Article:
plastids in pollen

Stephen M Jankalski CEREOID at prodigy.net
Wed Oct 13 13:17:37 EST 1999


I believe you essentially have the scenario backwards. Its the pollen
grains that typically have plastids excluded during their development. For
practical reasons, pollen needs to be light weight and the excess baggage
(plastids and mitochondria) are eliminated during the formation of the
microgametes. The plastids and mitochondria are retained in the
macrogametes.

Kathleen Archer <Kathleen.Archer at trincoll.edu> wrote in article
<3.0.1.32.19991013105816.00698d0c at mail.trincoll.edu>...
> All plant cells contain plastids.  Even epidermal cells, which do not
> contain *chloroplasts* and are not green, do contain plastids.  Plastids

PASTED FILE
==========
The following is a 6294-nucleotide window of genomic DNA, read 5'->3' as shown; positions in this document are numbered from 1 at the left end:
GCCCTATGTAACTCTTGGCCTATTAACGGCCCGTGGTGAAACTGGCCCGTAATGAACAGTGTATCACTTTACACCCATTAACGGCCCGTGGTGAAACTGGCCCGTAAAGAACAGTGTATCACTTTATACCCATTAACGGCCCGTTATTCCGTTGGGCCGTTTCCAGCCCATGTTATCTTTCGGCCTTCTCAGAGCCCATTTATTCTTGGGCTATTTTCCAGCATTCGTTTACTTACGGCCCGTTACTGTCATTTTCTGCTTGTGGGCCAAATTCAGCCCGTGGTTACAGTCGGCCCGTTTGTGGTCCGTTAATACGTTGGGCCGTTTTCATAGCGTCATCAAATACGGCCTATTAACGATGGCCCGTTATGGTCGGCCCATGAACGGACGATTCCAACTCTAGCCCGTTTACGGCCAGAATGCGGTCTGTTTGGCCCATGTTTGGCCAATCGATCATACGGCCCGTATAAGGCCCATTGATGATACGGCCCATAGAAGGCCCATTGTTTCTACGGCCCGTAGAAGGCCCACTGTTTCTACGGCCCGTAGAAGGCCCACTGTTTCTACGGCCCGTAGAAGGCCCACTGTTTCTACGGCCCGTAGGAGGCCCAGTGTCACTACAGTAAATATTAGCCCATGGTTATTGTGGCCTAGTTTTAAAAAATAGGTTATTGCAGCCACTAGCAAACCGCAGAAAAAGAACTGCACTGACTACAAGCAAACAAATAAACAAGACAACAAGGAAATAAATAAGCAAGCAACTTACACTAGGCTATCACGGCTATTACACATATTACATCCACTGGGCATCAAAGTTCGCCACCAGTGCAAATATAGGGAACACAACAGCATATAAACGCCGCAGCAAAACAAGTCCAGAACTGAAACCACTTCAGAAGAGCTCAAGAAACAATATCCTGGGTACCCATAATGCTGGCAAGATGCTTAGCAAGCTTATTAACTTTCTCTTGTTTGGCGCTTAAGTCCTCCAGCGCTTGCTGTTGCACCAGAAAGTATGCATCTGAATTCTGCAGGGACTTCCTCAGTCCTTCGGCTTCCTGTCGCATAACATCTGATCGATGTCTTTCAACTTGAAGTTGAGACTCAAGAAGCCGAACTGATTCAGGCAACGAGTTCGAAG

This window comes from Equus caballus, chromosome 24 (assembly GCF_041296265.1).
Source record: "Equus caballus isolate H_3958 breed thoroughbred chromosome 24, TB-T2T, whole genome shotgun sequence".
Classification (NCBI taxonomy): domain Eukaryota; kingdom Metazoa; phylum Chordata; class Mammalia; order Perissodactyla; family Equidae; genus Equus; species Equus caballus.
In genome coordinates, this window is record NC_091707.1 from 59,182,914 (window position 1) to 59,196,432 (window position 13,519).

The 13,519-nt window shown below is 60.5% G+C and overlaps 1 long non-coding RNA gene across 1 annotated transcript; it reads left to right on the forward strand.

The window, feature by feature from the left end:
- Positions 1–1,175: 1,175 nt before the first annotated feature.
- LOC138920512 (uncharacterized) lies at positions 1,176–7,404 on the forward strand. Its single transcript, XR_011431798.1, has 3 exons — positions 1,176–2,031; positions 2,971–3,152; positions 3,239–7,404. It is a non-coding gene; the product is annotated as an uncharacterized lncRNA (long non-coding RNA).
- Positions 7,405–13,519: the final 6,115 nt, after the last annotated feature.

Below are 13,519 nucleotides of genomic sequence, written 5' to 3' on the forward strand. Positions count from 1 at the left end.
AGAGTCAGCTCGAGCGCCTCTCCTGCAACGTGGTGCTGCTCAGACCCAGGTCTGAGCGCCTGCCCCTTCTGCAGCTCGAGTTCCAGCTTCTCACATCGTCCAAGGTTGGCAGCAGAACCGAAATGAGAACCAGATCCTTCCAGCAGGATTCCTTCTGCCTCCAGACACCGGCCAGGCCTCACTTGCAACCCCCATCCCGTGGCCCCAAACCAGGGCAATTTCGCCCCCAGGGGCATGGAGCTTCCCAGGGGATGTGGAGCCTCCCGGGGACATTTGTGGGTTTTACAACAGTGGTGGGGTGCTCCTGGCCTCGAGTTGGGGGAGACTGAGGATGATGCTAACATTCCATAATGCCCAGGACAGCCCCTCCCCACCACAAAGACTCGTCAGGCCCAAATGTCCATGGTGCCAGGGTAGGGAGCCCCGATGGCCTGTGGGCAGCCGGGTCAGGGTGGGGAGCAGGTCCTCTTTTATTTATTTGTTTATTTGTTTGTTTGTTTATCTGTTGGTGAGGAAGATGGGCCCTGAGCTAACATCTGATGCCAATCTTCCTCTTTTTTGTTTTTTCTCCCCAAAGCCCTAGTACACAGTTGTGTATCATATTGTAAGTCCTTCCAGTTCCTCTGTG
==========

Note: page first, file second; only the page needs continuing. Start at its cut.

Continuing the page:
> are essential for far more than just photosynthesis, carrying out a ton
of
> other metabolic activities including amino acid synthesis, lipid
synthesis,
> various steps in the production of secondary products, etc.
> Pollen grains do contain plastids, but there are various mechanisms for
> excluding them from the egg.  I believe that some microgametophytes may
> exclude them from the pollen tube itself, so that sperm nuclei are
> delivered without plastids nearby.  There are other exclusionary
> strategies, but I can't remember the details on how they all work.
> Kathleen Archer
> 



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